What would Earl Warren, the California governor nominated as Chief Justice of the Supreme Court by President Eisenhower (reportedly, to his lasting regret), and who served from 1953 to 1969, think of this new ruling? He would have opposed it vigorously. How do I know? I asked him.
Not about the current situation of course; Earl Warren died in July 1974. But the spring of 1973, I took a political science course, and one of the things our professor Ron Steinberg arranged was a meeting by the now-retired author of such landmark rulings as Brown v. Board of Education (equal education regardless of race), Miranda v. Arizona (police to advise suspect in custody of rights), and Reynolds v. Sims (one person, one vote).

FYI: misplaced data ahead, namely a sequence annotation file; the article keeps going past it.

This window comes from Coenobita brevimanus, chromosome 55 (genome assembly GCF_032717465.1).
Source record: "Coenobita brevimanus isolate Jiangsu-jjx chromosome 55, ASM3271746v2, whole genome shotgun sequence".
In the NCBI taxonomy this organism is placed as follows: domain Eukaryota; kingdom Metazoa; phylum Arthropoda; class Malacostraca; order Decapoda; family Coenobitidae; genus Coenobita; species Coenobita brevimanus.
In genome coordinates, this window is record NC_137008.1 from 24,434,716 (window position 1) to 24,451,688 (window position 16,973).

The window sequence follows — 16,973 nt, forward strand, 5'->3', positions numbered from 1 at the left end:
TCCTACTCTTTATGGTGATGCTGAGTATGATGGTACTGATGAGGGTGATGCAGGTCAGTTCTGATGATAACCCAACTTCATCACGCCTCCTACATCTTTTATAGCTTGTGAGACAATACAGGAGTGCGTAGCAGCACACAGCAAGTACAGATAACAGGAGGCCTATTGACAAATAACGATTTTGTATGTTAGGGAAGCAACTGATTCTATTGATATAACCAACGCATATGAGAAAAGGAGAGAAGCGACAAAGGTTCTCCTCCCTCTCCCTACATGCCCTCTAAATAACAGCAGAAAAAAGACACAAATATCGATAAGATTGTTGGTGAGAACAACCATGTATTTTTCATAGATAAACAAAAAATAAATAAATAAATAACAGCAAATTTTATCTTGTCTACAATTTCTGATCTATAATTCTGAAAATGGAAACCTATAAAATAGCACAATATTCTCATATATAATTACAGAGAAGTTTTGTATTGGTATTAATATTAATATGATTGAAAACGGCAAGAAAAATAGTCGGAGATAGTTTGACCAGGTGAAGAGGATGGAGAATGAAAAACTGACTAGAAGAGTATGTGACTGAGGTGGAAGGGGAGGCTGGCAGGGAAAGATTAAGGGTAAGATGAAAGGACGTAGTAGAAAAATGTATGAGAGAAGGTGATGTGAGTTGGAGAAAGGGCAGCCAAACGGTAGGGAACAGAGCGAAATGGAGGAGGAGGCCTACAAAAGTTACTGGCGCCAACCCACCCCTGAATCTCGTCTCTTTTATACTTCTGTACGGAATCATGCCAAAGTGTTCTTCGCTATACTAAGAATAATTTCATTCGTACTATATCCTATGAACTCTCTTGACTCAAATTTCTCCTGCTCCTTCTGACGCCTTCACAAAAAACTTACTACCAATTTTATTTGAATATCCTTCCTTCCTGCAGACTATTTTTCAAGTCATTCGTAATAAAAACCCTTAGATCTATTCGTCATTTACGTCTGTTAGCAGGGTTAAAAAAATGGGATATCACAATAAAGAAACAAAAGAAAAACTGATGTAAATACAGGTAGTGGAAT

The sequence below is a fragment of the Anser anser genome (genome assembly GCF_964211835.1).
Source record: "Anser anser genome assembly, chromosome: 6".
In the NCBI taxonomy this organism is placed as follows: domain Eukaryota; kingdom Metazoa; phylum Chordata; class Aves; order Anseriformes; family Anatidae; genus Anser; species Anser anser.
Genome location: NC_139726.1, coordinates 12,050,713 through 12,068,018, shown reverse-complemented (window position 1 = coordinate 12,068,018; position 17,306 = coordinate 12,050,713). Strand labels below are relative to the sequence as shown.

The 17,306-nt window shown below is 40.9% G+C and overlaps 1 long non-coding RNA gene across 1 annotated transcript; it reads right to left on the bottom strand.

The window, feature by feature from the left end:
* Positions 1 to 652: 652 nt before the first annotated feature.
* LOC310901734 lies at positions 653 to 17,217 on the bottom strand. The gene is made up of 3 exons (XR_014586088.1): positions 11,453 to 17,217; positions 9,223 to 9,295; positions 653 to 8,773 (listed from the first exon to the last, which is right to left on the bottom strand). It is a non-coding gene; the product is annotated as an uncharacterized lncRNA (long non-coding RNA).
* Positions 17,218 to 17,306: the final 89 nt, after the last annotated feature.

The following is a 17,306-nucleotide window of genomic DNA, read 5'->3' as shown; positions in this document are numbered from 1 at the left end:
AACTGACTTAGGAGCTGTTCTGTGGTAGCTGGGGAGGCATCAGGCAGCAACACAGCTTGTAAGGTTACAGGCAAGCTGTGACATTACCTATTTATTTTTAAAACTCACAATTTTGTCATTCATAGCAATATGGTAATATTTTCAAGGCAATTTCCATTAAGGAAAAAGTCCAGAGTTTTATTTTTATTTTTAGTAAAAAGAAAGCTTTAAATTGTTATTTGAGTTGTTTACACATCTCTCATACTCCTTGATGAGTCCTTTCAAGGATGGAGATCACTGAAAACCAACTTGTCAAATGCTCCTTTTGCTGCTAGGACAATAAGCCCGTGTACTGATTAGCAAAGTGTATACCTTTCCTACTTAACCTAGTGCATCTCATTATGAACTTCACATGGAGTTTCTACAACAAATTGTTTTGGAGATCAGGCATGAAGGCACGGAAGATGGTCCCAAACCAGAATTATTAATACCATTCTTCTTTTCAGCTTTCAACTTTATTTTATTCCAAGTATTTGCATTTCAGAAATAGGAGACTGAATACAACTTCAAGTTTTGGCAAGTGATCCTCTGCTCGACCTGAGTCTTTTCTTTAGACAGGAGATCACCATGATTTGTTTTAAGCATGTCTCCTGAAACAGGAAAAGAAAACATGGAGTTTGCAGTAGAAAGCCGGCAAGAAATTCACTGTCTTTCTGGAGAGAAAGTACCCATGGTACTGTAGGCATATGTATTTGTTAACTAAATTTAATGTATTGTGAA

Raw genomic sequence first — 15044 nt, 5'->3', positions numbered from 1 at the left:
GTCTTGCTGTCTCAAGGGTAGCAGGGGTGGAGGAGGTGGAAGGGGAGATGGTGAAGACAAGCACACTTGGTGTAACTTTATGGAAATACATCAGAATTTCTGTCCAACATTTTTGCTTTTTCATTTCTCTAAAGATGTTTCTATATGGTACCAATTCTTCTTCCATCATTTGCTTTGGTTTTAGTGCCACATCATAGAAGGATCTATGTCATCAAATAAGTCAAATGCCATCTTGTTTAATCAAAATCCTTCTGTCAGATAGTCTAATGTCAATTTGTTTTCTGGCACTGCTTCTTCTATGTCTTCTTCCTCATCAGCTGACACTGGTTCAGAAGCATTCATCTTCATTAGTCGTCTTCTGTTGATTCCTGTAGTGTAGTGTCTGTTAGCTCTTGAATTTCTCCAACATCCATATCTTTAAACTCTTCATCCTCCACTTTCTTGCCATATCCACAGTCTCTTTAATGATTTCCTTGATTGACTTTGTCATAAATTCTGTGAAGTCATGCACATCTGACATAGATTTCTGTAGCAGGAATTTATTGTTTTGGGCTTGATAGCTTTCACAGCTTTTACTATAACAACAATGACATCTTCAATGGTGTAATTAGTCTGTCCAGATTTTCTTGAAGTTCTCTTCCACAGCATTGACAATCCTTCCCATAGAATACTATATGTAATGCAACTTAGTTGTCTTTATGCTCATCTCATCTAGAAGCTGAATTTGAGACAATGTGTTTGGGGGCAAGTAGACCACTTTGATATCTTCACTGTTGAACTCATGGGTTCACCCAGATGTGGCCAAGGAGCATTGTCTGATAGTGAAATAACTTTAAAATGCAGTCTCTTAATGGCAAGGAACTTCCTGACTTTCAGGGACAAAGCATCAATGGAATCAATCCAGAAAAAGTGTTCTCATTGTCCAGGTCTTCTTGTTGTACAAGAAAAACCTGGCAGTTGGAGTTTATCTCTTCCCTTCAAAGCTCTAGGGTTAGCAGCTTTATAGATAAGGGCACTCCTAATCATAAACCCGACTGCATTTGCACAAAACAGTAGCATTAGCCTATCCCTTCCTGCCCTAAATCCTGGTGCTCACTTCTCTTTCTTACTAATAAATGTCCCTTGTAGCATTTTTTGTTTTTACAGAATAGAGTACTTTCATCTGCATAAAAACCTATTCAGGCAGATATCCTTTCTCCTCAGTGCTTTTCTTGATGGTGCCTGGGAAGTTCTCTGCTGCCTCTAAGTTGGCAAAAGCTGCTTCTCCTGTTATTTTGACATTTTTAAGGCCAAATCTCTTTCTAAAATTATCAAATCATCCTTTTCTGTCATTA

Earl Warren spoke to us about many of the cases his court dealt with. As I recall, he seemed optomistic that the court, by then under the jurisdiction of Warren Burger, would continue to open avenues for historically discriminated-against individuals.
Then we got to ask him questions. Dry-mouthed, I rambled some question based on research I had done. It clearly wasn't apparent what I trying to get at. Finally, I asked him if he thought the Court's long-time assertion that a corporation was a person was consistent with the legislative intent of the Fourteenth Amendment. He got agitated, apparently not with me, but with the core of the question. "My, no!" he exclaimed. He thought it was a great overreach, not at all consistent with what the amendment was designed to do.
I'm confortable asserting that Earl Warren would have HATED this week's ruling.